Published: Oct 15, 2014 by C.S. Rhymes
I’m a web developer by day for a large business. Luckily, they are already very well established and they get lots of visits each day. But starting from scratch with promoting my own website has been very daunting, but also very rewarding.
I started off really excited about making my own website to help me promote my books and my blog. All I thought about was the technical side of the website, the hosting, the framework, the coding, the webdesign, but then once it was live I realised the hard work had only just begun.
Website Launch and SEO
When I was happy with my website and ready to ‘Go Live’ I launched it. To help get things going I thought I just had to tell my friends and then the visits would come flooding in. Unfortunately this was not the case. This made me realise I needed to be a bit more proactive with my website promotion.
I knew a lot about search engine optimisation so I started to enhance my site with a sitemap and improved meta tags, but this is a long term benefit so I wanted to do something with an immediate impact.
Social Media Marketing
I already had twitter and facebook accounts so I thought all I need to do is share links to my sites pages and blog posts. Again, things weren’t quite this simple. If anything, the daily social updates asking people to buy my books and read my blog ended up with me losing followers, rather than gaining visits.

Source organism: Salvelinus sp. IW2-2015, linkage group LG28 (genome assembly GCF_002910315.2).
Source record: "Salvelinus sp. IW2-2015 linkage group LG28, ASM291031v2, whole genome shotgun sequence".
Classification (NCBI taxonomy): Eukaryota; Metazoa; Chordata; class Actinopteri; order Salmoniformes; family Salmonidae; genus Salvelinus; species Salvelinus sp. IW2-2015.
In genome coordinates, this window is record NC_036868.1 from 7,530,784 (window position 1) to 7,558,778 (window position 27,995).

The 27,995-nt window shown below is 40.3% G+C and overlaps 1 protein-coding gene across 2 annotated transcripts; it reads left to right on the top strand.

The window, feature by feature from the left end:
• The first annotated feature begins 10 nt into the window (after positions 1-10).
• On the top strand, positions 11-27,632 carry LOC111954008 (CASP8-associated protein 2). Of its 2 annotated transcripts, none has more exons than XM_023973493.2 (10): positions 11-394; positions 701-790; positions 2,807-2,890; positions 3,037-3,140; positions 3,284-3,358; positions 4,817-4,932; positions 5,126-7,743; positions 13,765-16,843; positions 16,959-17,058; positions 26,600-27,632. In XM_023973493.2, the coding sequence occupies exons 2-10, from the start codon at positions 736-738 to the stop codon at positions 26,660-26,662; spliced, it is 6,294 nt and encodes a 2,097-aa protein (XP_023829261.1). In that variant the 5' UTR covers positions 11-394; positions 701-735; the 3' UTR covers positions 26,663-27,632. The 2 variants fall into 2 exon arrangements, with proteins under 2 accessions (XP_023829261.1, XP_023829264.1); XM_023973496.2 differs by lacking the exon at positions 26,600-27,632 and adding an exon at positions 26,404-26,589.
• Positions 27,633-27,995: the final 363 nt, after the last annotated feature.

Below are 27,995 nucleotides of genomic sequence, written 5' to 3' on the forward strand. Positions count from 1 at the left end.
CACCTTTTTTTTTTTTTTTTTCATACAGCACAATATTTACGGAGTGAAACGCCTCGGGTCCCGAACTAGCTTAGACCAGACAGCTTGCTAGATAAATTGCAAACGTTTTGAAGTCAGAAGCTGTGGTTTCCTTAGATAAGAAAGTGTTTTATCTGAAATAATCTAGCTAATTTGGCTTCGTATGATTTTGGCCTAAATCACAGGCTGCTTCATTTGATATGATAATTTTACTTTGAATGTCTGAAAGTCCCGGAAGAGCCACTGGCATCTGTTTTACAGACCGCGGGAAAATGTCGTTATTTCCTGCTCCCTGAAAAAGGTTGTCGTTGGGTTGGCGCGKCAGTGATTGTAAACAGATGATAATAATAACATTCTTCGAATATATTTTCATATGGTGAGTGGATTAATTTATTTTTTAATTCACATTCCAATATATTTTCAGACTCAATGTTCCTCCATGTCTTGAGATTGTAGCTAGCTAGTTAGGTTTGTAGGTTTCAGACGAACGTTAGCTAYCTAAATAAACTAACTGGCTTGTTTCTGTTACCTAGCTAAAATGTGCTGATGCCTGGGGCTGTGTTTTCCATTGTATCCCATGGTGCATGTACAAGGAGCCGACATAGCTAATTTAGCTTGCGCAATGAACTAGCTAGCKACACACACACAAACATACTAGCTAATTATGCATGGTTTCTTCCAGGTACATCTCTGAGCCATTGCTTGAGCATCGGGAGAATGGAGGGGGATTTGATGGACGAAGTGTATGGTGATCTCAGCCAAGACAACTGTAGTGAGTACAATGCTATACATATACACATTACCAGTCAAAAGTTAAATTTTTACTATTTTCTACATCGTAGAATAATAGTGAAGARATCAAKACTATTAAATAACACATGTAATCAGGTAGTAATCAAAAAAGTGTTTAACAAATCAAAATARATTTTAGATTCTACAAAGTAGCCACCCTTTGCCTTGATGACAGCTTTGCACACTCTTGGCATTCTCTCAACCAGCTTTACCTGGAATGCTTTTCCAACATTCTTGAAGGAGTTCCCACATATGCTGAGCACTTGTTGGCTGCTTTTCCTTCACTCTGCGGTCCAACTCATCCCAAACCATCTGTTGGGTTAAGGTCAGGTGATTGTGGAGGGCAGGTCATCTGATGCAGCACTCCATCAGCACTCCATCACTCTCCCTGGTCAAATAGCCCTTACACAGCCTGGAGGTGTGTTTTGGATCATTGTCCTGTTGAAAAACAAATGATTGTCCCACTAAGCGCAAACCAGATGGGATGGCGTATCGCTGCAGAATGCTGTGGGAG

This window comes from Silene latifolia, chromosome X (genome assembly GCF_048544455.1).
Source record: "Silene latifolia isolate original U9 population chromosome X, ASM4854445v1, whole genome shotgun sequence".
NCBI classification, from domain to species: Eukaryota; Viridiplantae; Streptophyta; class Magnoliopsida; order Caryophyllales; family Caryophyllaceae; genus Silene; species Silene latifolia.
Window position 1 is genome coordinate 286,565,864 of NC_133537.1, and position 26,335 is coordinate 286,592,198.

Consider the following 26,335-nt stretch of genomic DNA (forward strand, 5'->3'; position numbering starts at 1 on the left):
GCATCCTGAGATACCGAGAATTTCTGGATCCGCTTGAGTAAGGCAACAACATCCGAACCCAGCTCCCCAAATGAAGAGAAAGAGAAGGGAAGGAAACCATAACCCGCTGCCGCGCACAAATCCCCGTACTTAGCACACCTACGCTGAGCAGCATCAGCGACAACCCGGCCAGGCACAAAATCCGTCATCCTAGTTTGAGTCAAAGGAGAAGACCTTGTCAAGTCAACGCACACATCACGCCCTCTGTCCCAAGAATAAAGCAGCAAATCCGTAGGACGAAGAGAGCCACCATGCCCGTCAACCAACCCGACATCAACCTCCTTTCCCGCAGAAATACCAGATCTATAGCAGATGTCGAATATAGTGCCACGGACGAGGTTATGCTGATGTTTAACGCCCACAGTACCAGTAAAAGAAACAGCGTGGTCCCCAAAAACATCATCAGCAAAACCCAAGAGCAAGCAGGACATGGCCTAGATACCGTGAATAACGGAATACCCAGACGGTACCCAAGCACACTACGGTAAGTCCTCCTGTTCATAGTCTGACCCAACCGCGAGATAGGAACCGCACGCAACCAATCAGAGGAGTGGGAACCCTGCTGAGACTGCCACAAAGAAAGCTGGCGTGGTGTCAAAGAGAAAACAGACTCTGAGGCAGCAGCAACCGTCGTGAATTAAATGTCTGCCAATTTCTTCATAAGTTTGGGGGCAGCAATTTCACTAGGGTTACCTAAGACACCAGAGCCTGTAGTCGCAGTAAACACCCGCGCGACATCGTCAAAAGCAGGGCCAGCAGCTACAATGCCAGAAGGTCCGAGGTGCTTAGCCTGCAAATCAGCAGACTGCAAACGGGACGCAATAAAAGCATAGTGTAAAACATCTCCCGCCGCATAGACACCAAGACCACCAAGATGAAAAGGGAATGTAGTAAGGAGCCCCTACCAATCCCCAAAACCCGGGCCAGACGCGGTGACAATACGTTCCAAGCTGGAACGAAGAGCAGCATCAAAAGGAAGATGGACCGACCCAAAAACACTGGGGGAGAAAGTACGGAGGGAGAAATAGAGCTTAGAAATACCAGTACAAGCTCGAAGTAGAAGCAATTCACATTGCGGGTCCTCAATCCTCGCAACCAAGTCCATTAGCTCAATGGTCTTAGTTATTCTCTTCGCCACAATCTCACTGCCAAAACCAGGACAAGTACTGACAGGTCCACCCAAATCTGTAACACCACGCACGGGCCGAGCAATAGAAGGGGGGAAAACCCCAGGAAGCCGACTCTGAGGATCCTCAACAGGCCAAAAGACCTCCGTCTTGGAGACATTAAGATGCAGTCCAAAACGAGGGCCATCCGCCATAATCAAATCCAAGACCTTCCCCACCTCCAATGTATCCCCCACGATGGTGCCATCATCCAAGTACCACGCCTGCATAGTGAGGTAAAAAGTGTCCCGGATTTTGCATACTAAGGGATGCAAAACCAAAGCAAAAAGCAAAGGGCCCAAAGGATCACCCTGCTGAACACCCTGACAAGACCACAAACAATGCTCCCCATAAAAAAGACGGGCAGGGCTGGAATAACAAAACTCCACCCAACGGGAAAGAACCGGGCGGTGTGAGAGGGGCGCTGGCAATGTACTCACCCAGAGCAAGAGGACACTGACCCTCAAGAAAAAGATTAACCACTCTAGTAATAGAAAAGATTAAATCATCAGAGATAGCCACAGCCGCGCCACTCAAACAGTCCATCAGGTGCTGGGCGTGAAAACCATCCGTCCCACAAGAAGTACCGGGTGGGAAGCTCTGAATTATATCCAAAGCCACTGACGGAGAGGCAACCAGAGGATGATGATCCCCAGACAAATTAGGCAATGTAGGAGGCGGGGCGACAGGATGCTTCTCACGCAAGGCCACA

This made me rethink my strategy.
How to use Social Media
I thought about how I used social media when talking to my friends and how I could apply that to promoting my website. I like to mention my friends in posts and send them links to sites that I think would interest them or help them out.
I thought about what kind of people and organisations have the same interests as me and started following them and retweeting the interesting posts as well as posting links to sites and pages I found interesting.
Next I thought about my blog posts more carefully and how to target them better. I realised that the posts I like to read are the helpful posts, such as tutorials, so I started writing posts I thought would be helpful to others. This also agrees with my books which are also written to help people out.
Mentions and Retweets
I then thought about the way I shared the posts and realised that, as I did with my friends, I needed to mention the people and organisations that were in the article. Mentions really increase the visibility and there is a good chance that the person mentioned would retweet the post, further increasing the visibility.
A mention isn’t a guarantee of a retweet, so use this along with other tools like hash tags and joining in on conversations online.